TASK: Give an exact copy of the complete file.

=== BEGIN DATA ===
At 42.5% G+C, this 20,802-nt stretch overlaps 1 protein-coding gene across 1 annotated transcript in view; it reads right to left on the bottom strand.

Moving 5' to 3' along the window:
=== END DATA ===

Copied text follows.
At 42.5% G+C, this 20,802-nt stretch overlaps 1 protein-coding gene across 1 annotated transcript in view; it reads right to left on the bottom strand.

Moving 5' to 3' along the window: